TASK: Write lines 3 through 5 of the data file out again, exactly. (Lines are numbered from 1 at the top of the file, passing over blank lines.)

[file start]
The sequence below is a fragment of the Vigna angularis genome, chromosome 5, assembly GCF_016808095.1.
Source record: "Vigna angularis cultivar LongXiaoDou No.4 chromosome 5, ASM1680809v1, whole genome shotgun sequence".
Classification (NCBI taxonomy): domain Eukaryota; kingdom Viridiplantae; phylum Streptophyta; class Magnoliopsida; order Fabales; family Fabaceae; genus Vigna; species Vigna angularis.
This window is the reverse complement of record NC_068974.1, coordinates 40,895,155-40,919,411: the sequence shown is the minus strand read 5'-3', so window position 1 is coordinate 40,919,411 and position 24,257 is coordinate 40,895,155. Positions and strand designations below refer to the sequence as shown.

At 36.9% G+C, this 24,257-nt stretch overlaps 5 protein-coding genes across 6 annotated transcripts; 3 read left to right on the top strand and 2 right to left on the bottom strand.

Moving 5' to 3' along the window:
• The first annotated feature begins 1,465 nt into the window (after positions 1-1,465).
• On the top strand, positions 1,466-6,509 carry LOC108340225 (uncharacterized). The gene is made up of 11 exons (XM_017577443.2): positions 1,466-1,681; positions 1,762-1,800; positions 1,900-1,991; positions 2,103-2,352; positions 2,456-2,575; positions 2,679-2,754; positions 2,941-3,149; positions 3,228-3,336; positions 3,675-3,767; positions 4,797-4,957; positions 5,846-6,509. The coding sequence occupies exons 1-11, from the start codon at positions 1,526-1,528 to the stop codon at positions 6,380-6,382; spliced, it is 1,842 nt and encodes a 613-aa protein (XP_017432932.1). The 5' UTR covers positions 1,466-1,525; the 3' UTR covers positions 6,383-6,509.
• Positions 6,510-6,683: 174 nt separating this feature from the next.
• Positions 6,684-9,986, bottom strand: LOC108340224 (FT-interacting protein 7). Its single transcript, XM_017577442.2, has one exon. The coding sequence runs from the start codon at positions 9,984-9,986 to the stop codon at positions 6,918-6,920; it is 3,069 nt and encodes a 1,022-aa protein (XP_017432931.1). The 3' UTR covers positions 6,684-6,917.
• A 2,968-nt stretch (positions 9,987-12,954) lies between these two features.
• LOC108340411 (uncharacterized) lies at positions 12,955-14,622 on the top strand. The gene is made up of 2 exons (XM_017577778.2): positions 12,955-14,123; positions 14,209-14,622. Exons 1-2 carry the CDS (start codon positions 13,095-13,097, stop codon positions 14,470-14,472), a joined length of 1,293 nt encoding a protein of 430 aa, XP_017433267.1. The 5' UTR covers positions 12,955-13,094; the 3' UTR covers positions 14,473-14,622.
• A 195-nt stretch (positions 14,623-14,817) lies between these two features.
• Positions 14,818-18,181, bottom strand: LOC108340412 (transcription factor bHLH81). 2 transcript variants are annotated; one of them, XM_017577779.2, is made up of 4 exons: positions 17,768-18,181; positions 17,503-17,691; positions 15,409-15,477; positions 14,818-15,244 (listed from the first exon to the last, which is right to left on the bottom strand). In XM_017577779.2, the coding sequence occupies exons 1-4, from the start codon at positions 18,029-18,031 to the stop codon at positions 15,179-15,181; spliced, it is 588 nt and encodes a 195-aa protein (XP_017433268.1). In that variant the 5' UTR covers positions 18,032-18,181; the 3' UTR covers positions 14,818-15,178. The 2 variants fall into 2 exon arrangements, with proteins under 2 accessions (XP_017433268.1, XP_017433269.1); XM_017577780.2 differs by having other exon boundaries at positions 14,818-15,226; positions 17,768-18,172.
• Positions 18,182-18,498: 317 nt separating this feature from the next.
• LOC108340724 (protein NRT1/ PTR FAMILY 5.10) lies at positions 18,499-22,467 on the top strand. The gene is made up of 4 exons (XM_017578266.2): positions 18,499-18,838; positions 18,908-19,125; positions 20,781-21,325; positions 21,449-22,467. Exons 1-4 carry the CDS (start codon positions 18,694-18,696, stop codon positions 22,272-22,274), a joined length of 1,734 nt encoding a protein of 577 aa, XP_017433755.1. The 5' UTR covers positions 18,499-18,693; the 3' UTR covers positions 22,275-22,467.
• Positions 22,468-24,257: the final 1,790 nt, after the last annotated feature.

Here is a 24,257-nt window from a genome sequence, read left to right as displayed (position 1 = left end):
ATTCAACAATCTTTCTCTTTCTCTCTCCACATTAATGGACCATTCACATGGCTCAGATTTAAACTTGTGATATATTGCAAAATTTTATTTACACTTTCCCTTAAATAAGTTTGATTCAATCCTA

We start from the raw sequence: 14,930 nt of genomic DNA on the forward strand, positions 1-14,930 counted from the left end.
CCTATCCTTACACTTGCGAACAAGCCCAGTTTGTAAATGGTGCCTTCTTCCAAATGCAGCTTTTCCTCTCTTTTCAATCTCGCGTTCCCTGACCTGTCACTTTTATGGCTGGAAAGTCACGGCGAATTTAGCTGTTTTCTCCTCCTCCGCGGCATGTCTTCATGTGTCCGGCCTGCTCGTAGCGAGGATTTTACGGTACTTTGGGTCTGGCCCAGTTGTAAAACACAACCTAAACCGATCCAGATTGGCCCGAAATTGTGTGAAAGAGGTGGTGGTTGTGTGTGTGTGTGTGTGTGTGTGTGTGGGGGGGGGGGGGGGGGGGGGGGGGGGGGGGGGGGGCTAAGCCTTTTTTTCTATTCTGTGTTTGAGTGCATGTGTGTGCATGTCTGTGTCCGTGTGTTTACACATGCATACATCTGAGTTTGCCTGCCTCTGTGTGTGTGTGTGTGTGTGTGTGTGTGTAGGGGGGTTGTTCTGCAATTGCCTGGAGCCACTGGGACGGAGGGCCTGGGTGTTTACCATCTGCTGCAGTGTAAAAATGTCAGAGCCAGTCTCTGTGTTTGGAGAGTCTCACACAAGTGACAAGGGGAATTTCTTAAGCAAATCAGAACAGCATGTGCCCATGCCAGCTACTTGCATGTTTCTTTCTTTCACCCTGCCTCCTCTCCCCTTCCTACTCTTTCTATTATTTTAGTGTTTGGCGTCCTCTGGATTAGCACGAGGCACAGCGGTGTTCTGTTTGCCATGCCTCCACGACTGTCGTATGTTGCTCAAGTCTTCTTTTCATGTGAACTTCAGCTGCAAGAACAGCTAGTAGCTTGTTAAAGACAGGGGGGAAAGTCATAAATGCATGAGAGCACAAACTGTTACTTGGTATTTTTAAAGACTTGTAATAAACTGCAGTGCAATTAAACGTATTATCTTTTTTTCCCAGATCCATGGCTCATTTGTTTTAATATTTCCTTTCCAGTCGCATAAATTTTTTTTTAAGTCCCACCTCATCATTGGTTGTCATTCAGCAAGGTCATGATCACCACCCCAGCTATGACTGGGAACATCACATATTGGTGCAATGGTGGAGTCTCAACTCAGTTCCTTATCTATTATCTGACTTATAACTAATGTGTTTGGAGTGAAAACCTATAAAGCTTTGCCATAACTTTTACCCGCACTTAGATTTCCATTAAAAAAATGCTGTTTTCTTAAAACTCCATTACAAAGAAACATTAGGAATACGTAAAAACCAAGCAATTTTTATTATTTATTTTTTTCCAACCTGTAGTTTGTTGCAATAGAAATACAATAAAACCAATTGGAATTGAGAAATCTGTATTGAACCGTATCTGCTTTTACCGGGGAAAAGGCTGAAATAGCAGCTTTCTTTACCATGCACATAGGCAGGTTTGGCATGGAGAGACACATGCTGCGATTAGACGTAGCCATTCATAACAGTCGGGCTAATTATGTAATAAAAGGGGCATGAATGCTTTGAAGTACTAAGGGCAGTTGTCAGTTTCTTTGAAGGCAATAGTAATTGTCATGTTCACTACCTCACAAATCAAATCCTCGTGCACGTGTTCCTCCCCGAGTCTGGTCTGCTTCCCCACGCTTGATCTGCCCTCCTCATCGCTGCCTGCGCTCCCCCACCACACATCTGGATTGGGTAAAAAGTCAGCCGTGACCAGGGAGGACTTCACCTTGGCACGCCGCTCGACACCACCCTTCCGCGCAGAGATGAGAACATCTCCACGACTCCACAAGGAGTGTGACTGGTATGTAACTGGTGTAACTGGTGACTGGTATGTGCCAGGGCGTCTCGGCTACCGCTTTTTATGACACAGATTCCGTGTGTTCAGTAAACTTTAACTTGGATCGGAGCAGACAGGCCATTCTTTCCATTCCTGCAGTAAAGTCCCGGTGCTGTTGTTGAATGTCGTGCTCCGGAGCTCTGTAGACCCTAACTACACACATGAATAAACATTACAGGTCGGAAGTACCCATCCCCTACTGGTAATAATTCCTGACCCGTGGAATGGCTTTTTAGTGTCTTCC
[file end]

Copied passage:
Classification (NCBI taxonomy): domain Eukaryota; kingdom Viridiplantae; phylum Streptophyta; class Magnoliopsida; order Fabales; family Fabaceae; genus Vigna; species Vigna angularis.
This window is the reverse complement of record NC_068974.1, coordinates 40,895,155-40,919,411: the sequence shown is the minus strand read 5'-3', so window position 1 is coordinate 40,919,411 and position 24,257 is coordinate 40,895,155. Positions and strand designations below refer to the sequence as shown.

At 36.9% G+C, this 24,257-nt stretch overlaps 5 protein-coding genes across 6 annotated transcripts; 3 read left to right on the top strand and 2 right to left on the bottom strand.